Disruption: A Manifesto

by the Editors

Everybody wants to tell the story of technology.

Technology is a scourge!, technophobic scolds tweet from their iPhones. Technology will fix it!, techno-utopians proclaim on Medium. Indistinguishable middle-aged men tout indistinguishable products in front of a press all too eager to write gadget reviews indistinguishable from ad copy. Companies tank; companies IPO. Legacy media editors commission lifestyle pieces about CEO sneakers and office cafeterias brimming with lacinato kale. Press releases are distributed and regurgitated on TechCrunch. Academics write screeds against Facebook and post them on... Facebook.

We can’t stop watching. We’re so, so bored.

Tech is magic. Tech lets us build worlds and talk across oceans. Whatever kind of freak we are—and most of us are several kinds—tech helps us find other freaks like us.

But most tech writing is shallow and pointless. It’s nobody’s fault; everyone is just doing their job. Communications teams feed reporters winning anecdotes about their founders that explain exactly nothing. (“One day, Chad was eating a ham sandwich and realized...”) The reporters are overworked and underpaid and need to file a new story by EOD. Who can blame them for taking the bait?

Editors are desperate for shareable content, which too often means some kind of caricature. Tech is either brilliant or banal, heroic or heinous. The best minds of our generation are either curing cancer, or building a slightly faster way to buy weed. The robots will either free us from drudgery or destroy civilization. Hate-click or like-click, the stories tend to be about a handful of people. The pasty boy genius. The tragic token woman. The fascist billionaire. The duo of white dudes dueling to lead us to Mars.

We deserve a better conversation. By “we,” we mean you, because everyone uses technology. We are all both its subject and object. Tech is how you find the place you live. It’s how you turn your car into a taxi or your spare room into a hotel. Tech lets you see the faces of the people you love from thousands of miles away. It helps you buy clothes, and track the steps you take trying to fit into them. You use tech to order your dinner, find a date, or at least stream the video you masturbate to when you don't have the energy to go out.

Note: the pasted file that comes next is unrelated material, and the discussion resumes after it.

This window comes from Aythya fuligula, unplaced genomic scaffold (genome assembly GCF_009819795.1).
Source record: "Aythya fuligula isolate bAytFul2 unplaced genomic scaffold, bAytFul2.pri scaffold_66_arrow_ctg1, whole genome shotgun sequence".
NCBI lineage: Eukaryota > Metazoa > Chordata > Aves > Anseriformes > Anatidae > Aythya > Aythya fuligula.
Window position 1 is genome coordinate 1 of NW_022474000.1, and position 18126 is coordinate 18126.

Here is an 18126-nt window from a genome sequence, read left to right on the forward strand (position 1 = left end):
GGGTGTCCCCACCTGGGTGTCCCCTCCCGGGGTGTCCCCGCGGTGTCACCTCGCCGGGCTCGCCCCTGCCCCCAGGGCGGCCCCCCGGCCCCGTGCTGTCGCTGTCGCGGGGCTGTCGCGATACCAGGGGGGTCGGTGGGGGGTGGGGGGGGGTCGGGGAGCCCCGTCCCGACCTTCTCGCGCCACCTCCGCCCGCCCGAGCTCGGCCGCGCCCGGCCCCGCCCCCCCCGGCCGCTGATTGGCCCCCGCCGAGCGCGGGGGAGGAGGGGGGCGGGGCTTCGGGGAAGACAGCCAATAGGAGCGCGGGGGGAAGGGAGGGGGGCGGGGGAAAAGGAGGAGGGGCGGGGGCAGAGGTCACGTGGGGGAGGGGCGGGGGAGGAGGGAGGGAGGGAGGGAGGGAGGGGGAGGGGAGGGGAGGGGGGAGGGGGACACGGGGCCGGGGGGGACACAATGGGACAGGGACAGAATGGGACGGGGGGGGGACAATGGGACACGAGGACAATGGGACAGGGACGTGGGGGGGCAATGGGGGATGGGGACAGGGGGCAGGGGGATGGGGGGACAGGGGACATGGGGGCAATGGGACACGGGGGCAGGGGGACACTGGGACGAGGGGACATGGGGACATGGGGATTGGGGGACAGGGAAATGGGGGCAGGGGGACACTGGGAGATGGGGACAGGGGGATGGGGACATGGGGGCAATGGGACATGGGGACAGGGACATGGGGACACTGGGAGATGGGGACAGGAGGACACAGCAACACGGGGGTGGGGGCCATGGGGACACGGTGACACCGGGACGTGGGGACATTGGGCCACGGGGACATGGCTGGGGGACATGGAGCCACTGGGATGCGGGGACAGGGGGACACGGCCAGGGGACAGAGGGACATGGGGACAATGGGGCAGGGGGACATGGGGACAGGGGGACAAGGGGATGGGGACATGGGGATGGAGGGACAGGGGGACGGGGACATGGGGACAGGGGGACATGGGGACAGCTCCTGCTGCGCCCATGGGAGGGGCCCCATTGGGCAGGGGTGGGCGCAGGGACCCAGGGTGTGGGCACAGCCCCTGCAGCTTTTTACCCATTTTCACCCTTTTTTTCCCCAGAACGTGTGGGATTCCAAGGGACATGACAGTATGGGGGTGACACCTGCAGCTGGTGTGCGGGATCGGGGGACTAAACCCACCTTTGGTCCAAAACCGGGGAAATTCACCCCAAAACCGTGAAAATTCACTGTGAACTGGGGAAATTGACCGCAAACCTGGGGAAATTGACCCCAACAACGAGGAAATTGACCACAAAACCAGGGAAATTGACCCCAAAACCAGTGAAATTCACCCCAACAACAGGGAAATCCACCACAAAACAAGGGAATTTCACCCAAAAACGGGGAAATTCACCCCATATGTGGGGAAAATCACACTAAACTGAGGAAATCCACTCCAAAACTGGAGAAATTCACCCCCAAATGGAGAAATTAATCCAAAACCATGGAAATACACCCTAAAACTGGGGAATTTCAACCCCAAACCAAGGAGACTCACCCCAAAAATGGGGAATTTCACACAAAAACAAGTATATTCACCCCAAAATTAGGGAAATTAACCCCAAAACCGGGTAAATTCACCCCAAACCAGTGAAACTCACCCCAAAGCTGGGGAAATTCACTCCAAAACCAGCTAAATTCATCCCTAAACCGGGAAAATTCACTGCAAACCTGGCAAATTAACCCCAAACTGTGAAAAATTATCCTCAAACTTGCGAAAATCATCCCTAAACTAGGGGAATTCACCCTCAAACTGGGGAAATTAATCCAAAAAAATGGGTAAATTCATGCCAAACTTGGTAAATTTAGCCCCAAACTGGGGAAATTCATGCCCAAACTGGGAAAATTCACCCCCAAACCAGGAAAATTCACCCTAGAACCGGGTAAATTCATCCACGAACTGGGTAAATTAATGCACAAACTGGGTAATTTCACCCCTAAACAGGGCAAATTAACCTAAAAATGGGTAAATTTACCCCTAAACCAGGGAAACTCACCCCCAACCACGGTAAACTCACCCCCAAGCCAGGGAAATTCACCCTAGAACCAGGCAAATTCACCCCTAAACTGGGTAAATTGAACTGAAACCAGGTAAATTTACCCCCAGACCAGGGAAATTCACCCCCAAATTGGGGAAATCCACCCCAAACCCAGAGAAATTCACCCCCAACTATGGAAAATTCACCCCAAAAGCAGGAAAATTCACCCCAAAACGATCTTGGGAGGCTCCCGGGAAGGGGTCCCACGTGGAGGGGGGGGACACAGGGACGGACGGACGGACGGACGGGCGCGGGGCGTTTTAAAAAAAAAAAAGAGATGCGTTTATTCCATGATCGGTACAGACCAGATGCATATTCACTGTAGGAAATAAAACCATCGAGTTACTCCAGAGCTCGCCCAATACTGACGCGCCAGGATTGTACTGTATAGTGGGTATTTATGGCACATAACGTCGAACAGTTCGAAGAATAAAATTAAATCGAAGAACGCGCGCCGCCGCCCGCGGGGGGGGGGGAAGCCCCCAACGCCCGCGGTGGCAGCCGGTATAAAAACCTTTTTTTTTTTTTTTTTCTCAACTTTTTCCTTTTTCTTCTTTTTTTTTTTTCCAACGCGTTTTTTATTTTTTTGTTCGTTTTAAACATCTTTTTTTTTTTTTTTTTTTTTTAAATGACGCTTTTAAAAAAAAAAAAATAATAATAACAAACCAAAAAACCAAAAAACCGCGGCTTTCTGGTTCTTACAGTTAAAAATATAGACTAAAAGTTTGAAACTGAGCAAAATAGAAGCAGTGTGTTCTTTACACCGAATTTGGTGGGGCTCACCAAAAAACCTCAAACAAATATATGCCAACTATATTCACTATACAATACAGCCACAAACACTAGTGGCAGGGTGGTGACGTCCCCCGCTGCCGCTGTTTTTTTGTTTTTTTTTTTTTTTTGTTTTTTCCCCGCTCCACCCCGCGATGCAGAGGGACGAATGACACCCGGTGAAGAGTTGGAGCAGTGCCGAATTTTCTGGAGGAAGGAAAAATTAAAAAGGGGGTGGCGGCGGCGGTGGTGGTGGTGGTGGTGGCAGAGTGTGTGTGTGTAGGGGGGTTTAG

Someday, when you do swipe right on that special someone, and they swipe right on you—it’s a match!—tech will shape how you flirt, how you define the relationship, how you plan and brag about your wedding. When you have children, you will use tech to track their development and find a babysitter. By then, maybe the babysitters will be robots, and school will be software. As we grow old, tech will help you find a caregiver. Your children will manage your physical decay remotely via app. When you have a bowel movement, they will receive a push notification. They will know what to do. They will have been on Instagram since they were a twinkle in the first fetal ultrasound photo you posted. The NSA will have been spying on them since before they were born.

The stakes are high, is what we are saying. Like you, we are both insiders and outsiders. Luckily, this is exactly the position you need to be in to observe and describe a system. In the social sciences they call it “logic”: the rules that govern how groups of people operate. For engineers, “logic” refers to the rules that govern paths to a goal. In the vernacular, “logic” means something like being reasonable. Logic Magazine believes that we are living in times of great peril and possibility. We want to ask the right questions. How do the tools work? Who finances and builds them, and how are they used? Whom do they enrich, and whom do they impoverish? What futures do they make feasible, and which ones do they foreclose?

We’re not looking for answers. We’re looking for logic.


Founders:

Jim Fingal
Christa Hartsock
Ben Tarnoff
Moira Weigel

Design:

Xiaowei Wang